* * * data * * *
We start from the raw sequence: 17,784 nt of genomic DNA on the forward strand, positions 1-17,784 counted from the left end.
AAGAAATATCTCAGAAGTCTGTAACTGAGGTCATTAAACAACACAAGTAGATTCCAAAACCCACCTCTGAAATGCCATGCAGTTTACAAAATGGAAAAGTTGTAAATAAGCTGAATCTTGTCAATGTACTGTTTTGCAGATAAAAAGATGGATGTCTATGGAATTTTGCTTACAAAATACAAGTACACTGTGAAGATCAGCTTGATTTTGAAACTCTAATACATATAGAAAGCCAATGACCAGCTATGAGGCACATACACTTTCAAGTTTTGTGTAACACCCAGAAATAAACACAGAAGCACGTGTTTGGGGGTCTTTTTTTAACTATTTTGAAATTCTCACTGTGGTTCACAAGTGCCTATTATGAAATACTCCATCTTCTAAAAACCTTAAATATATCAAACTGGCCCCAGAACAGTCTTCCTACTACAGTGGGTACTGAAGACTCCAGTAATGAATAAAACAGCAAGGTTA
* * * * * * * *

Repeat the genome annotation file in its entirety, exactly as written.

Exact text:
We start from the raw sequence: 17,784 nt of genomic DNA on the forward strand, positions 1-17,784 counted from the left end.
AAGAAATATCTCAGAAGTCTGTAACTGAGGTCATTAAACAACACAAGTAGATTCCAAAACCCACCTCTGAAATGCCATGCAGTTTACAAAATGGAAAAGTTGTAAATAAGCTGAATCTTGTCAATGTACTGTTTTGCAGATAAAAAGATGGATGTCTATGGAATTTTGCTTACAAAATACAAGTACACTGTGAAGATCAGCTTGATTTTGAAACTCTAATACATATAGAAAGCCAATGACCAGCTATGAGGCACATACACTTTCAAGTTTTGTGTAACACCCAGAAATAAACACAGAAGCACGTGTTTGGGGGTCTTTTTTTAACTATTTTGAAATTCTCACTGTGGTTCACAAGTGCCTATTATGAAATACTCCATCTTCTAAAAACCTTAAATATATCAAACTGGCCCCAGAACAGTCTTCCTACTACAGTGGGTACTGAAGACTCCAGTAATGAATAAAACAGCAAGGTTA